Winter planted her feet on the ground, crossed her fingers, and waited for her name.
A gasp and a small clap erupted from the center of the floor. Anastasia, lifted the back of her hand up to her forehead and smiled. Another girl patted her on the back. She laughed and put her hand over her mouth to cover it up.
Anna stepped forward immediately, did a courtesy bow, then laughed and turned around to wave at her fans. Now they had one more reason to be jealous.
Winter swallowed. Her pores broke into a sweat. Please tell me I’m in.
Petya smiled and gave Anna a brief hug, then looked up at the director again.
Anna put her hand on her chest and closed her eyes. She looked ecstatic.
Winter could sense the sheer happiness flowing from her colleague’s shoulders. She studied her, then stepped forward and tapped her on the shoulder. “Congratulations, Anna. You worked hard for this.”
Anna peered at her. “Thank you, but you did too. You also should be going.”
I know. Call my name…Winter Monroe. Say it.
“And our last and final attendee is….” He shuffled through his set of cards, then looked up, flustered. “Oh. Uh, I’m afraid we only have two from this class.” He stuffed the last card in his pocket.
The entire room erupted in chatter. “Well, maybe next time,” she heard someone say. Her eyes stung. She squinted at the ceiling to hold the tears back.
She glanced at Song’s disappointed face. Song’s head and shoulders hung toward her feet. She looked up and frowned at the rest of the girls.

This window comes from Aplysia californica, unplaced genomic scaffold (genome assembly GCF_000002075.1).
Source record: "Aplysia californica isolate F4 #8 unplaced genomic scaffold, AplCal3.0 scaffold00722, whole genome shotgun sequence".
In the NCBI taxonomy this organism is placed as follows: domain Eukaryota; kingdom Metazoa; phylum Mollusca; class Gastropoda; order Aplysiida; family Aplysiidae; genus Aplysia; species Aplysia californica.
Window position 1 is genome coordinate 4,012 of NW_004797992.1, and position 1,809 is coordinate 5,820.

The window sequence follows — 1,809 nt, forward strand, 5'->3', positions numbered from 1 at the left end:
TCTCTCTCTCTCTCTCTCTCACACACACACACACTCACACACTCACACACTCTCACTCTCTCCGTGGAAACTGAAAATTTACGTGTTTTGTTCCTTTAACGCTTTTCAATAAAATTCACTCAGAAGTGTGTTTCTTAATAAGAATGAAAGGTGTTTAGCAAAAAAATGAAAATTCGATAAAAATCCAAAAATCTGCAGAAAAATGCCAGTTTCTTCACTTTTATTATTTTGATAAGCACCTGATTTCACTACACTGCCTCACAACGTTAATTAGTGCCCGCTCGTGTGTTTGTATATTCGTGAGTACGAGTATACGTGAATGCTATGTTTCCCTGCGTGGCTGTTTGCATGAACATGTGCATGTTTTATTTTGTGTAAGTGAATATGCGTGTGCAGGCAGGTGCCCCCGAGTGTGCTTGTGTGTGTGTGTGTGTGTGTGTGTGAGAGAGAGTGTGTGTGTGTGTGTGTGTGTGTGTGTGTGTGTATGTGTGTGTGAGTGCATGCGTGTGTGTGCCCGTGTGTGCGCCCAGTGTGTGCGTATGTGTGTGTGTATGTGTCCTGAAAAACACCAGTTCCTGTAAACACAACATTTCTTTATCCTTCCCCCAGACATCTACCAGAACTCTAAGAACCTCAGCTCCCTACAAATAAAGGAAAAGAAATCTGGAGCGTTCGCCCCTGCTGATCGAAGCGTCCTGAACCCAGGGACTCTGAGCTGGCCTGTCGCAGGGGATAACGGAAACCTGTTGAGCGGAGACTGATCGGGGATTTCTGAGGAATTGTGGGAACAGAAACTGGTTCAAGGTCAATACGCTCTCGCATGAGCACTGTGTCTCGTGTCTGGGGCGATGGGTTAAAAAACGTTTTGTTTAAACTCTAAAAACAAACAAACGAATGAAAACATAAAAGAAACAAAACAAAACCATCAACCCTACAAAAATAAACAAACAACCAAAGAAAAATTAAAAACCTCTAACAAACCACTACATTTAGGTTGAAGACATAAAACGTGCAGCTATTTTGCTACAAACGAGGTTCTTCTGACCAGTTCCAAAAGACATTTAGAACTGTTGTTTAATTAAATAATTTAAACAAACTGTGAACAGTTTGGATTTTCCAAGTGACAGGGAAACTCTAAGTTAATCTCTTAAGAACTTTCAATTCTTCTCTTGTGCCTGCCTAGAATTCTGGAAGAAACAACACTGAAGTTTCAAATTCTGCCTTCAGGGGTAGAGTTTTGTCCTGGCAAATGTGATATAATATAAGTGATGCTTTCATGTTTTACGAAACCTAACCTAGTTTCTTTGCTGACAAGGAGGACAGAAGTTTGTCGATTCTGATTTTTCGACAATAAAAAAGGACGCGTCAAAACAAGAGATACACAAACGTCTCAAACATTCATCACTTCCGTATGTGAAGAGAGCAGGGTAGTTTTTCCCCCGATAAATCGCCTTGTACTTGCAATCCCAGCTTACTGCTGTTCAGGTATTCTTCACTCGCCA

She deserved it too. We all did.
Inga frowned and blotted the edge of her eye as she looked wistfully at her daughter. “Congratulations girls,” she said to Anna and Anastasia in a dry voice. “You two have worked hard, and you deserve to enter the Company.” She turned to the center of the class. “Break time. Please be back in one hour for your afternoon session. Do not be late.” She rushed over to console Petya, who was now in tears.
Winter scoffed. Don’t be late? For what? More practice? Winter yanked off her slippers and tossed them into her bag. She threw her bag on her shoulder and marched through the crowd of hugs and tears. Then she covered her mouth and ran down the corridor.
She shot upstairs and made her way to her dorm room at the end of the hall. She peered at the splintered door through watered eyes, then keyed open the door. Once inside, she quietly shut herself in. Tears streamed down her face. She rested her head on the back of the door and sobbed.
“Oh. You eat lunch in here too,” a voice said behind her. She gasped and turned around.
It was Song, though she didn’t sound like her usual self.
Song lay on her bed, curled in a ball towards the wall, gripping a pillow tight.
Winter wiped her wet face. She opened her mouth, but only air came out. More tears came. “I can’t…I can’t…”
Song sighed and looked wistfully at the blank wall in front of her. “Yes. It is awful. It has been three years here like this, waiting, and waiting. One of the girls that was selected is not even good.”
“Anastasia,” Song whispered, pointing to the door.
Winter inhaled and wiped away some of the wetness. “I’m sure she worked just as hard as the rest of us. Maybe she just did one thing better and they saw it and rewarded her for it.”
“It is not fair. I work so hard. And for nothing. My mother is in China. She also works hard for me to be here,” she said.
“And it’s well worth her efforts, because you are going to make it big. If not this year, then the next. You’ll see, Song.”
“What about your parents? Do they have money for next year?”
Winter bit her lip and dried the side of her face on the back of her hand. “Absolutely. This is just a small chunk of change for my parents. They love to spend money on their daughters. We are their pride and joy.” She sniffled and looked at Song.